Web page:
Piscivores and invertivores each made up roughly 38% and 36%, respectively of total fish biomass at Farquhar, followed by planktivores (14%) and herbivores (13%) (Fig. 6). Piscivores were most abundant in the leeward and upwelling areas but not significantly different among exposures (H = 0.6, p = 0.9). This trophic group was dominated by red snapper, bluefin trevally, and the marbled coral grouper (Plectropomus punctatus). More than 19% of the invertivore biomass was comprised of bumphead parrotfish, followed by Napoleon wrasse (17%) and paddletail snapper (15%). Despite biomass being 2.5 times higher in the upwelling areas compared with the patch reef habitats, the high variability in the schools of bumphead parrotfish resulted in no significant difference among exposures (H = 4.2, p = 0.2). Planktivores were most abundant in the leeward habitats and virtually absent on the lagoonal patch reefs (H = 15.0, p = 0.002). The dark-banded fusilier comprised 43% of the biomass in this trophic group. Herbivores were evenly distributed among habitats (H = 1.3, p = 0.7), with the steephead parrotfish (Chlorurus strongylocephalus) and the greenthroat parrotfish (Scarus prasiognathos) accounting for 16% and 13% of the biomass in this trophic group, respectively.

Figure 6. Fish trophic biomass (t ha1) by habitat type.

Pisc – piscivores, invert – invertivore, plank – planktivore, herb – herbivore. Trophic groups with the same letter are not significantly different based on Tukey-Kramer HSD (honestly significant difference) test for unplanned comparisons. Error bars area standard error of the mean.

Piscivores were the most important trophic group by biomass (37% of total) in the leeward habitats, followed by invertivores (30%), planktivores (21%), and herbivores (12%), although differences were not significant (H = 5.6, p = 0.1). Invertivores were most abundant by biomass (41%) in the windward exposures and were significantly different than herbivores, which made up only 10% of the biomass in this habitat (H = 13.1, p = 0.005). Patch reefs were dominated by piscivores (50% of total) with planktivores virtually absent from this habitat type (3% of total, H = 20.5, p<0.001). Invertivores and piscivores made up the majority of the biomass in the upwelling habitat (41% and 35%, respectively), but the high variance of invertivores, primarily bumphead parrotfish, results in no differences among trophic groups in this habitat (H = 4.2, p = 0.2).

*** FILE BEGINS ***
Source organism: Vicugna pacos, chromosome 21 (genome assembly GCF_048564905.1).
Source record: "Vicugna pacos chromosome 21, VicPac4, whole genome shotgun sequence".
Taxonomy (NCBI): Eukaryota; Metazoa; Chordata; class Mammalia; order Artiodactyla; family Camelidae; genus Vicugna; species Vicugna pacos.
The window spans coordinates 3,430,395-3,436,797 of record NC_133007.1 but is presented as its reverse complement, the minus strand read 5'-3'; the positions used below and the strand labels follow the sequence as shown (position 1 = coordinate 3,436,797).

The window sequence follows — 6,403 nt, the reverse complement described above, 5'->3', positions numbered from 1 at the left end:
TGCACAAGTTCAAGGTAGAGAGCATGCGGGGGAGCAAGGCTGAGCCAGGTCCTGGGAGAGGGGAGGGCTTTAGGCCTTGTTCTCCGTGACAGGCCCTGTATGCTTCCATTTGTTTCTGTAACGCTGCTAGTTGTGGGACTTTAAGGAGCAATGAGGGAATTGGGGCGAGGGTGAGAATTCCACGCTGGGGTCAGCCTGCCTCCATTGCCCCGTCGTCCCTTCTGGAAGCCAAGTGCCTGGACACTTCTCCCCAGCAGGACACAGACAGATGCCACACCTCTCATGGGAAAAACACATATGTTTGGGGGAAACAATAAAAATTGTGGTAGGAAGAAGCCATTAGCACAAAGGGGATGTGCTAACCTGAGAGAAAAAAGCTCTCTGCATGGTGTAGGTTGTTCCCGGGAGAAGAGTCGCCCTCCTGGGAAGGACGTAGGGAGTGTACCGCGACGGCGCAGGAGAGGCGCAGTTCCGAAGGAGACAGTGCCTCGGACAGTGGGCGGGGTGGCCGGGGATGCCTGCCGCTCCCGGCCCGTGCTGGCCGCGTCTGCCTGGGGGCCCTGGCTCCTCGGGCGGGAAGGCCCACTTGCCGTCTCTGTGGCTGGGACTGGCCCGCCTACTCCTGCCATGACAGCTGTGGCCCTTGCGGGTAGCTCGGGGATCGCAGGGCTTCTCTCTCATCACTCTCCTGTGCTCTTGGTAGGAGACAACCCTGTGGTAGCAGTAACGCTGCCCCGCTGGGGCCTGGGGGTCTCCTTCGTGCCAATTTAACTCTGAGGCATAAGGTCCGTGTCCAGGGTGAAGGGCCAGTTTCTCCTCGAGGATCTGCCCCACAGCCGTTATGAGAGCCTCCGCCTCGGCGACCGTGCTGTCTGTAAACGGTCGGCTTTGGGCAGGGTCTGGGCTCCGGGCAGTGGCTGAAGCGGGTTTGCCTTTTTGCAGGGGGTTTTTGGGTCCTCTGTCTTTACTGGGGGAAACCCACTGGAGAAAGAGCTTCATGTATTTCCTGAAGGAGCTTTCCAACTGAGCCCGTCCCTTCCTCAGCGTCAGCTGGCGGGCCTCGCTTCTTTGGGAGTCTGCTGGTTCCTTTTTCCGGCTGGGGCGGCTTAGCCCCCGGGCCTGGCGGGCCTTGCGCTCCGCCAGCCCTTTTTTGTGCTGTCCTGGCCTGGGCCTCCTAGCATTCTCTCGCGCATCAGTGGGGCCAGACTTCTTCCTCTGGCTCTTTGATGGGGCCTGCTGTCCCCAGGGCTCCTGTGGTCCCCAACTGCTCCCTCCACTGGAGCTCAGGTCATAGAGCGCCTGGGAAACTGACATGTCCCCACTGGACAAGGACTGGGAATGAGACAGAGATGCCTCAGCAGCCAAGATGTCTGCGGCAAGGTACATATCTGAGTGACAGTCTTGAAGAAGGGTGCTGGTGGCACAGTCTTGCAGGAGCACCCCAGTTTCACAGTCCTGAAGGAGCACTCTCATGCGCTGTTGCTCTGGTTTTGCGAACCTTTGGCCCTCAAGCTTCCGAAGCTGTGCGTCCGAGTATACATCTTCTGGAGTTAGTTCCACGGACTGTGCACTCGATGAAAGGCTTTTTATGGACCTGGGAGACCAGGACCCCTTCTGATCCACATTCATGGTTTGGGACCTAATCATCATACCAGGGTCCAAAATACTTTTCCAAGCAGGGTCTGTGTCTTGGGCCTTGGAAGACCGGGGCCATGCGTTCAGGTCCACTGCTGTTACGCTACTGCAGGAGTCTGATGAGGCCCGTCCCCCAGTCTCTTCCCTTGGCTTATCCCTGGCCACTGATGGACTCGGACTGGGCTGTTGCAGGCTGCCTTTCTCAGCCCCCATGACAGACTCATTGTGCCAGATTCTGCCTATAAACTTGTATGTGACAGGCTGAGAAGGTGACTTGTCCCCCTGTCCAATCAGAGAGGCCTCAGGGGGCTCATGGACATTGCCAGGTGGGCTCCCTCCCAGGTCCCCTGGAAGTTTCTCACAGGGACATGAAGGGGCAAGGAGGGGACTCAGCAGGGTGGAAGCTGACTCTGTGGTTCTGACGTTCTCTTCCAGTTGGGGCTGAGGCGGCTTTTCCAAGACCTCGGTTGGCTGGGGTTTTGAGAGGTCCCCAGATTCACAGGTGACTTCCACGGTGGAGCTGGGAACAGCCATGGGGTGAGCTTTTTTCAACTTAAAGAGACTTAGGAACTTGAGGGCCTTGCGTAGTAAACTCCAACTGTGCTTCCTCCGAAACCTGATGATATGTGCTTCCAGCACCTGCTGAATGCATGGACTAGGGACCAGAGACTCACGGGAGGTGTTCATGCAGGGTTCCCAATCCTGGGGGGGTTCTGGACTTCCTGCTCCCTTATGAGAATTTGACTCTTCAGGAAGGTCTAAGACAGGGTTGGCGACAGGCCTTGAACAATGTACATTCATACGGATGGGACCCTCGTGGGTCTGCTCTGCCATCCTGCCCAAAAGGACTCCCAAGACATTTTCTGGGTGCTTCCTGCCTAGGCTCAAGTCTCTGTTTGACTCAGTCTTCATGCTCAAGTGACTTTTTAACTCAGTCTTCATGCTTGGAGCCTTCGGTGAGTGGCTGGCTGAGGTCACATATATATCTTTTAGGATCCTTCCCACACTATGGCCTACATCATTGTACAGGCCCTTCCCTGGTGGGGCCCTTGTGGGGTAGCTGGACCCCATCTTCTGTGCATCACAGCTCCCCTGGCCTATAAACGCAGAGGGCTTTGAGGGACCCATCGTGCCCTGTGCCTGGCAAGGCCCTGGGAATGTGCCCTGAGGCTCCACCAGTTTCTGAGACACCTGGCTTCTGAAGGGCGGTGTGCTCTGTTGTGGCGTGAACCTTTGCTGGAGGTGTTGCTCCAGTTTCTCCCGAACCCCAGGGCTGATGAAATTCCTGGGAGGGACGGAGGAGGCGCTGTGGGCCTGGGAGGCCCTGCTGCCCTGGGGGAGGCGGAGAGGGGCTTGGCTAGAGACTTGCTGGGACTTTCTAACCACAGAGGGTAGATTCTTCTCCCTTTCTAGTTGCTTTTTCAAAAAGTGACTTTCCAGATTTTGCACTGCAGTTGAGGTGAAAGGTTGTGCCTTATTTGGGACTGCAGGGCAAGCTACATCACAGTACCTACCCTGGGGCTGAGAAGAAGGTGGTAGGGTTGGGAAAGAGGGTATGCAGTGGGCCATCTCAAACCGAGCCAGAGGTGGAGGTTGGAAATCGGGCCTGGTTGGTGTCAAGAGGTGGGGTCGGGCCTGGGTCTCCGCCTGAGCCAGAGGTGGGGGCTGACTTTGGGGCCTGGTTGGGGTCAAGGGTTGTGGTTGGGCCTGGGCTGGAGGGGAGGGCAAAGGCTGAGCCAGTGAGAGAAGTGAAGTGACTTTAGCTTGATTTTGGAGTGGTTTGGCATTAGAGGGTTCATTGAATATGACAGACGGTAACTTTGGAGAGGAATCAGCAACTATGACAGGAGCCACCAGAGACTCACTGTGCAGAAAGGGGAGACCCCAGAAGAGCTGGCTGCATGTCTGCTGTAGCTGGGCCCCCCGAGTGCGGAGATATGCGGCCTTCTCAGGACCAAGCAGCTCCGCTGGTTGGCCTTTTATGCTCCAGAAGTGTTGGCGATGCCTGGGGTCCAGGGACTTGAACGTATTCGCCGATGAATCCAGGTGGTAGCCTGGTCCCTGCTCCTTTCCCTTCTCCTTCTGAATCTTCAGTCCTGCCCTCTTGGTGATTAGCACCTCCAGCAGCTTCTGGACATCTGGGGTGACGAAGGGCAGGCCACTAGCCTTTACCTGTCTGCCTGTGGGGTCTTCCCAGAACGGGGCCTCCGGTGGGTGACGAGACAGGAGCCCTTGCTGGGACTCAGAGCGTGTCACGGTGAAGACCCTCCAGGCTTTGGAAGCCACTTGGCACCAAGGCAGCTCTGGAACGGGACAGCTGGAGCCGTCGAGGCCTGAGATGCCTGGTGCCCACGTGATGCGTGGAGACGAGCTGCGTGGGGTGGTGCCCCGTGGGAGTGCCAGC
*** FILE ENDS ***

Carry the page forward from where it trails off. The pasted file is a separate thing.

Site-level fish trophic structure

Overall, fish biomass was highest along the leeward (western) forereef, with piscivores also being most abundant in these locations (Fig. 7). Planktivores were common around the outside of the atoll but were virtually absent in the lagoon. Invertivores and herbivores occurred across all locations without pattern.

Figure 7. Site-level fish trophic structure by biomass (t/ha).

Pie size is proportional to total biomass at each location.

Surveys of Large Fishes

A number of large and highly prized resource species were commonly encountered on long swims around the atoll (Table 3). Napoleon wrasses were observed at 86% of the survey sites at Farquhar, with more than five individuals per transect, and ranged in size from 50 cm juveniles to nearly 2 m adult males. Bumphead parrotfish were observed at 36% of the sampling locations at Farquhar with one school in excess of 600 individuals. The marbled coral grouper was the most common grouper species observed, occurring at 76% of the sites, followed by the camouflage grouper, which was observed at 67% of the stations.